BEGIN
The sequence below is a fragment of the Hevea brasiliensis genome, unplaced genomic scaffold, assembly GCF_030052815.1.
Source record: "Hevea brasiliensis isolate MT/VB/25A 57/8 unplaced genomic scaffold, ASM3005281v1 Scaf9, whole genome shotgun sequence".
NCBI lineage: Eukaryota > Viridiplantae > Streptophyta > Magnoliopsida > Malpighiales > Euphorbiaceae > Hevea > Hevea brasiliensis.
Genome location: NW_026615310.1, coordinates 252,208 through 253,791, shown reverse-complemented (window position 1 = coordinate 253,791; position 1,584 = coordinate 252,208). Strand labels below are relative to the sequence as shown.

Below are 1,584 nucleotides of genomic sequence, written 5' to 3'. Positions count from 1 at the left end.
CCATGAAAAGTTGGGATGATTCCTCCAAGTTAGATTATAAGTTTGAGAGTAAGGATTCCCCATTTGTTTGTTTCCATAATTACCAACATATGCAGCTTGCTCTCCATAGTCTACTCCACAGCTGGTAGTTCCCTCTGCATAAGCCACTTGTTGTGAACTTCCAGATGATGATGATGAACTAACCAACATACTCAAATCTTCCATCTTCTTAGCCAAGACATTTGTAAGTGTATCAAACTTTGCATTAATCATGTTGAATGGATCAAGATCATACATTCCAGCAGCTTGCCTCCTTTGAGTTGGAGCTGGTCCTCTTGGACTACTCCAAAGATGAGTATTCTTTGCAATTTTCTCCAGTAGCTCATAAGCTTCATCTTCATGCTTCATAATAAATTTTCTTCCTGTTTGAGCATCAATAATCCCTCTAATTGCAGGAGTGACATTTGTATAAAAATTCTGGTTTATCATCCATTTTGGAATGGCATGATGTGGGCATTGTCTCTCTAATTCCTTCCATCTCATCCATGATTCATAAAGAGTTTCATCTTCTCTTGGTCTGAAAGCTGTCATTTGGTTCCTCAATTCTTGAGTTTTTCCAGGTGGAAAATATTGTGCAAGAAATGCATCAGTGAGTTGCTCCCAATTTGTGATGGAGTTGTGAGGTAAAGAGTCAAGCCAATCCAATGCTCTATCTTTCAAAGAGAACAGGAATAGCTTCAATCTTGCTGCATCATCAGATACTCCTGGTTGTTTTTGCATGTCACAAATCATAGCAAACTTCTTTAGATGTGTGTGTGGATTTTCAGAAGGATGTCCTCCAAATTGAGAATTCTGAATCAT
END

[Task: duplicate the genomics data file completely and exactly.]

The sequence below is a fragment of the Hevea brasiliensis genome, unplaced genomic scaffold, assembly GCF_030052815.1.
Source record: "Hevea brasiliensis isolate MT/VB/25A 57/8 unplaced genomic scaffold, ASM3005281v1 Scaf9, whole genome shotgun sequence".
NCBI lineage: Eukaryota > Viridiplantae > Streptophyta > Magnoliopsida > Malpighiales > Euphorbiaceae > Hevea > Hevea brasiliensis.
Genome location: NW_026615310.1, coordinates 252,208 through 253,791, shown reverse-complemented (window position 1 = coordinate 253,791; position 1,584 = coordinate 252,208). Strand labels below are relative to the sequence as shown.

Below are 1,584 nucleotides of genomic sequence, written 5' to 3'. Positions count from 1 at the left end.
CCATGAAAAGTTGGGATGATTCCTCCAAGTTAGATTATAAGTTTGAGAGTAAGGATTCCCCATTTGTTTGTTTCCATAATTACCAACATATGCAGCTTGCTCTCCATAGTCTACTCCACAGCTGGTAGTTCCCTCTGCATAAGCCACTTGTTGTGAACTTCCAGATGATGATGATGAACTAACCAACATACTCAAATCTTCCATCTTCTTAGCCAAGACATTTGTAAGTGTATCAAACTTTGCATTAATCATGTTGAATGGATCAAGATCATACATTCCAGCAGCTTGCCTCCTTTGAGTTGGAGCTGGTCCTCTTGGACTACTCCAAAGATGAGTATTCTTTGCAATTTTCTCCAGTAGCTCATAAGCTTCATCTTCATGCTTCATAATAAATTTTCTTCCTGTTTGAGCATCAATAATCCCTCTAATTGCAGGAGTGACATTTGTATAAAAATTCTGGTTTATCATCCATTTTGGAATGGCATGATGTGGGCATTGTCTCTCTAATTCCTTCCATCTCATCCATGATTCATAAAGAGTTTCATCTTCTCTTGGTCTGAAAGCTGTCATTTGGTTCCTCAATTCTTGAGTTTTTCCAGGTGGAAAATATTGTGCAAGAAATGCATCAGTGAGTTGCTCCCAATTTGTGATGGAGTTGTGAGGTAAAGAGTCAAGCCAATCCAATGCTCTATCTTTCAAAGAGAACAGGAATAGCTTCAATCTTGCTGCATCATCAGATACTCCTGGTTGTTTTTGCATGTCACAAATCATAGCAAACTTCTTTAGATGTGTGTGTGGATTTTCAGAAGGATGTCCTCCAAATTGAGAATTCTGAATCAT